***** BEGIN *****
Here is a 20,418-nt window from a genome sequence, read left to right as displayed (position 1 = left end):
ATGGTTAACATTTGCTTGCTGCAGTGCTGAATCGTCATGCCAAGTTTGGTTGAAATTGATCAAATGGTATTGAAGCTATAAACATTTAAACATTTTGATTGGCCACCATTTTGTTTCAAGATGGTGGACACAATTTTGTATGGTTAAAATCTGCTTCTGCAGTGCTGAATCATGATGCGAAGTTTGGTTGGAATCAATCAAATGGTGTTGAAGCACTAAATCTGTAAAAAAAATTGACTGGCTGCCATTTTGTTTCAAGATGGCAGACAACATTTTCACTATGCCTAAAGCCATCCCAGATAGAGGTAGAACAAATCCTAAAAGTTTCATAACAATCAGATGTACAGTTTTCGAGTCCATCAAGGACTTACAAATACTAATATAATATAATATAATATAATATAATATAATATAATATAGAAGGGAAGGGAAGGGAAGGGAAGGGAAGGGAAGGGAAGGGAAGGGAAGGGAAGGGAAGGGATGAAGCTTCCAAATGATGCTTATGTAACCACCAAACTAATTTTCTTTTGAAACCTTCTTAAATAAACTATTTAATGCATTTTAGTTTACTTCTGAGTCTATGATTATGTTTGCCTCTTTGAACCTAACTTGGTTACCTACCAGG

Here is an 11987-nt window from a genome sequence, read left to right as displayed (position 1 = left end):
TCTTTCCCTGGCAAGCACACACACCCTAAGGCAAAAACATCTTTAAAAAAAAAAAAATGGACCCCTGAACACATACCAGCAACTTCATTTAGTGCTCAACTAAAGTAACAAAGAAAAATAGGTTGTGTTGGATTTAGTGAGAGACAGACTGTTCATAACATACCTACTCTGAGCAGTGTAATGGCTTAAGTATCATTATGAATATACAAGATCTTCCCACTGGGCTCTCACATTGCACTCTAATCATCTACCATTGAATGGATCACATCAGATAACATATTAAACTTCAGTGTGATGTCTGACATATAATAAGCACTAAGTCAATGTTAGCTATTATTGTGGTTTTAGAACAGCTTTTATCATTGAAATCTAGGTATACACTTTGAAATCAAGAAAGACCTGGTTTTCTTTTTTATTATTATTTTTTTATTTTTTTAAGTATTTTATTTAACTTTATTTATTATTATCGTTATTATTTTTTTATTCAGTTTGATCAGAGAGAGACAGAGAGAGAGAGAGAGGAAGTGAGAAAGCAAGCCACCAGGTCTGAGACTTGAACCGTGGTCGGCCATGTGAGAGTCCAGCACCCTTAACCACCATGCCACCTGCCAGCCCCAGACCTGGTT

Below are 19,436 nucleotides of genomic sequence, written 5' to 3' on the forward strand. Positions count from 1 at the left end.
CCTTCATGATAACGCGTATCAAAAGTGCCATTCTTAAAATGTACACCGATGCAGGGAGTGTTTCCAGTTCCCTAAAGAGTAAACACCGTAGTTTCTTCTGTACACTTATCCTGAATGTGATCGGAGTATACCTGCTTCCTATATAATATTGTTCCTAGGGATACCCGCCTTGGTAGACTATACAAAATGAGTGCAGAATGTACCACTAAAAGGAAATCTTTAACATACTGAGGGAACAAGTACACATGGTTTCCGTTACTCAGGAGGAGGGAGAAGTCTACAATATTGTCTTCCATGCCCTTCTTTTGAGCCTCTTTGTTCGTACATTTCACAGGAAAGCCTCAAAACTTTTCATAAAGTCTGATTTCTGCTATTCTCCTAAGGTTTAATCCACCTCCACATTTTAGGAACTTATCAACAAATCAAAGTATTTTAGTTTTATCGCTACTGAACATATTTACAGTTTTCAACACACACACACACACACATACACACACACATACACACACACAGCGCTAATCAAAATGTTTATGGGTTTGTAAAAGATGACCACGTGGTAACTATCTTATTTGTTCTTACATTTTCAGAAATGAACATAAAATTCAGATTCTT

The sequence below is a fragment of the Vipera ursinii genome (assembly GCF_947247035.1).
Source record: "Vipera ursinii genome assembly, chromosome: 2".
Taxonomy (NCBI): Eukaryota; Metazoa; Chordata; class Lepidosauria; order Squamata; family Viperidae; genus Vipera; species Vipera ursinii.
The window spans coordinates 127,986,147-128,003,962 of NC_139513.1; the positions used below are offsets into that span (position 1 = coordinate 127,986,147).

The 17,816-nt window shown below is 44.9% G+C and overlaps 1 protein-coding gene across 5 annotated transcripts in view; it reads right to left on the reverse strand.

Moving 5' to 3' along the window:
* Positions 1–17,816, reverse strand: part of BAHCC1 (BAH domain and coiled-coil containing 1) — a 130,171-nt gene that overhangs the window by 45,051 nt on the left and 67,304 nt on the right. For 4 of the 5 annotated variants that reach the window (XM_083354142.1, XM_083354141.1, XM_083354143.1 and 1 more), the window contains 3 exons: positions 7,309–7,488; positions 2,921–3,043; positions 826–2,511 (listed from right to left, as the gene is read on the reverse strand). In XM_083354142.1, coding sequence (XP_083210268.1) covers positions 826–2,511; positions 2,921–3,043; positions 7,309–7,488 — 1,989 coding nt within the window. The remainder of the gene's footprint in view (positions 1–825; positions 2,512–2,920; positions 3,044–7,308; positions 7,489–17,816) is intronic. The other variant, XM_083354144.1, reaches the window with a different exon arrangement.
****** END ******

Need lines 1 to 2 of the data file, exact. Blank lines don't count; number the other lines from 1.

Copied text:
Here is a 20,418-nt window from a genome sequence, read left to right as displayed (position 1 = left end):
ATGGTTAACATTTGCTTGCTGCAGTGCTGAATCGTCATGCCAAGTTTGGTTGAAATTGATCAAATGGTATTGAAGCTATAAACATTTAAACATTTTGATTGGCCACCATTTTGTTTCAAGATGGTGGACACAATTTTGTATGGTTAAAATCTGCTTCTGCAGTGCTGAATCATGATGCGAAGTTTGGTTGGAATCAATCAAATGGTGTTGAAGCACTAAATCTGTAAAAAAAATTGACTGGCTGCCATTTTGTTTCAAGATGGCAGACAACATTTTCACTATGCCTAAAGCCATCCCAGATAGAGGTAGAACAAATCCTAAAAGTTTCATAACAATCAGATGTACAGTTTTCGAGTCCATCAAGGACTTACAAATACTAATATAATATAATATAATATAATATAATATAATATAATATAGAAGGGAAGGGAAGGGAAGGGAAGGGAAGGGAAGGGAAGGGAAGGGAAGGGAAGGGAAGGGATGAAGCTTCCAAATGATGCTTATGTAACCACCAAACTAATTTTCTTTTGAAACCTTCTTAAATAAACTATTTAATGCATTTTAGTTTACTTCTGAGTCTATGATTATGTTTGCCTCTTTGAACCTAACTTGGTTACCTACCAGG